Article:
Update: Sad to say, but Jost Van Dyke, as well as many islands in the BVI’s and USVI’s were badly damaged during Hurricane Irma. Rebuilding is underway. The Caribbean Journal posted an article in January 2018 that the Soggy Dollar is open for business.
I am not the type that drinks before five nor am I a big drinker for that matter. I am usually dealing with some bullshit at work that seems really important at that moment. It was just past noon and all that was on our minds was testing the original Painkiller at the Soggy Dollar Bar on Jost Van Dyke and hanging out on White Bay.
It was three days into this trip and my priorities had finally started to shift. I was out of the routine of checking my phone every five minutes. I did not even know where my phone was. My only problem was the line at the Soggy Dollar was long and it was my turn to get us drinks. The bartender was a magician lining up 20+ cups and pouring them all with a little dash of fresh nutmeg on top.
The Painkillers at Soggy Dollar are legit and there is no wonder why people come from all the surrounding islands for them. The boat ride over to Jost Van Dyke was well worth it to be able to say we drank an original Painkiller at the Soggy Dollar. To this day I can’t tell you how many people we have met in our travels who have been there. We always high five as we relive the memory of drinking Painkillers there.
Pro tip: Order double or triple of what you think you will drink… Saves you waiting in line! These are the real deal and one or even two is not enough. Also, grab some food and pace yourself day drinking :)
Soggy Dollar Bar
The Soggy Dollar Bar is appropriately named because when built there was neither road nor dock. (There is now a road from Belle Vue, but still no dock). To reach the beach where the bar is located, it is a common practice for boaters to anchor off the beach, swim to shore, and pay for their drinks with wet money. Today, White Bay is lined with beach bars and is a very popular stop for yachts and boaters from Tortola, St. Thomas and St. John. Group tours from the USVI and even small cruise ships are also frequent visitors.
Jost Van Dyke, British Virgin Islands
Jost Van Dyke (sometimes referred to as JVD or Jost) is the smallest of the four main islands of the British Virgin Islands, measuring roughly 8 square kilometres (3 square miles). It rests in the northern portion of the archipelago of the Virgin Islands, located in the Atlantic Ocean and Caribbean Sea. Jost Van Dyke lies about 8 km (5 mi) to the northwest of Tortola and 8 km (5 mi) to the north of Saint John. Little Jost Van Dyke lies off its eastern end.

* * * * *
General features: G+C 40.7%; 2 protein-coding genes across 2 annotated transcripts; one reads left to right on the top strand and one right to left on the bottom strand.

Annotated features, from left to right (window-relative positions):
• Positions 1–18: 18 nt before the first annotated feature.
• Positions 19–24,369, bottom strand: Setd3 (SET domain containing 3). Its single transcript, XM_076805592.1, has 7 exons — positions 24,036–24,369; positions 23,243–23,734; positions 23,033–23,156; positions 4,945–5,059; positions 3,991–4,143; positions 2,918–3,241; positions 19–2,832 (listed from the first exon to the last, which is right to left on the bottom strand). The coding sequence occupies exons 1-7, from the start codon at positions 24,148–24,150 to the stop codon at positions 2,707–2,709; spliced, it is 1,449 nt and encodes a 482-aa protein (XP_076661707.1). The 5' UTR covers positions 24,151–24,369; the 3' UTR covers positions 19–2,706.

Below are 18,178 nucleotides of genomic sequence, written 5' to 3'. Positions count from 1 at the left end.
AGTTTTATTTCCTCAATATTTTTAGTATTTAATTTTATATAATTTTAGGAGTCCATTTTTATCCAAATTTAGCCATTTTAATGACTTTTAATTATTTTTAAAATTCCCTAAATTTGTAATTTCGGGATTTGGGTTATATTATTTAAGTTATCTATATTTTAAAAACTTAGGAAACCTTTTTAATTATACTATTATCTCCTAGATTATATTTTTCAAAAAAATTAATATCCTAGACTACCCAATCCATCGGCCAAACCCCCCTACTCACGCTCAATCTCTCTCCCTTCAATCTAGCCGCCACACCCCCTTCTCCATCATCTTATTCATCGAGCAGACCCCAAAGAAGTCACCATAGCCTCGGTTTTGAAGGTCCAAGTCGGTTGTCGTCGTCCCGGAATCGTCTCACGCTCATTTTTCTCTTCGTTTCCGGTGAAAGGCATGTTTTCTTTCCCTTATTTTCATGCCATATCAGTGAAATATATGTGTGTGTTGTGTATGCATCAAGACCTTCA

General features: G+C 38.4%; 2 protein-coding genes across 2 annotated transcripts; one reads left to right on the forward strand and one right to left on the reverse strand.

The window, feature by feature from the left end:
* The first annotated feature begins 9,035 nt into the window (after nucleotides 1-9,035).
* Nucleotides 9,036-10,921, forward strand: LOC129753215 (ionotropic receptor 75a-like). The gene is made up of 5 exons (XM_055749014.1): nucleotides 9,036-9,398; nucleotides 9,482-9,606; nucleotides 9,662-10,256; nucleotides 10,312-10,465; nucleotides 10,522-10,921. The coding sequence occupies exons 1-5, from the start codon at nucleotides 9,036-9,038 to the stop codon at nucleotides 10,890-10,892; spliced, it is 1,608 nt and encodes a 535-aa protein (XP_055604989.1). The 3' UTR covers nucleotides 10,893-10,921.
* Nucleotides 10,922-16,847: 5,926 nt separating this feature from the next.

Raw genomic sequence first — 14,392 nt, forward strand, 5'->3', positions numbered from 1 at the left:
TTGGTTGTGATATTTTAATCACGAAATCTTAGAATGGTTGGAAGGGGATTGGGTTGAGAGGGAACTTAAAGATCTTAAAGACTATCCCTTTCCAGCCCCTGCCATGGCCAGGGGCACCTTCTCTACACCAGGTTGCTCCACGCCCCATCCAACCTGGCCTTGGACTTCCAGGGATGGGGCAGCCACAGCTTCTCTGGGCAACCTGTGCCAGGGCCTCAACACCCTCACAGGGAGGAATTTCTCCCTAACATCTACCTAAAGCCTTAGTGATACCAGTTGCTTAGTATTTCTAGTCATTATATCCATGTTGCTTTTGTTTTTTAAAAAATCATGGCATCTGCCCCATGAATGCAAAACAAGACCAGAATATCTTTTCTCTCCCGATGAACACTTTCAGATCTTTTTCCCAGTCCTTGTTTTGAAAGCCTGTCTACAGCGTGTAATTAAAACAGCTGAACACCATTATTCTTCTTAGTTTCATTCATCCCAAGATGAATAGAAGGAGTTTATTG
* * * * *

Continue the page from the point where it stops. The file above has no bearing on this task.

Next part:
The island is known for its yacht anchorages, like the sheltered bay at Great Harbor. Casual bars and restaurants dot the sandy beaches here and at nearby White Bay. Bubbly Pool, a naturally foaming sea pool, is in the island’s northeast. Learn more about Jost Van Dyke here.
How to get there? The best way to get there is by boat. It all depends on how long you want to stay, where you are coming from and if you want to visit any other surrounding islands. Many charters offer half day or full day trips and there is even a ferry option.
How to book? These are just a few of the many options available…
From Tortola: New Horizon Ferry Service
What’s on the menu? Foxy’s Tiki Bar and Restaurant
Other Facts: Kenny Chesney, the famous country singer, featured Jost Van Dyke in one of his songs, “Somewhere in the Sun.”
My working self hates vacations. If it were not for my wife, I would never have visited Jost Van Dyke or got to taste the original Painkiller at the Soggy Dollar Bar. There is no doubt I would have been dealing with something important at the same moment in my office. There was a moment on the beach where I completely forgot about work. I was living in the present and having a drink and laughing with some new friends we met. This is where I needed to be.
It’s amazing how we can get so wrapped up in life and work that we will deny ourselves experiences like this. I remember thinking to myself, I don’t want to go back. All good things must come to an end. This is why I take photos and write these stories. Someone needs to remind myself and you to get outside and explore the world.
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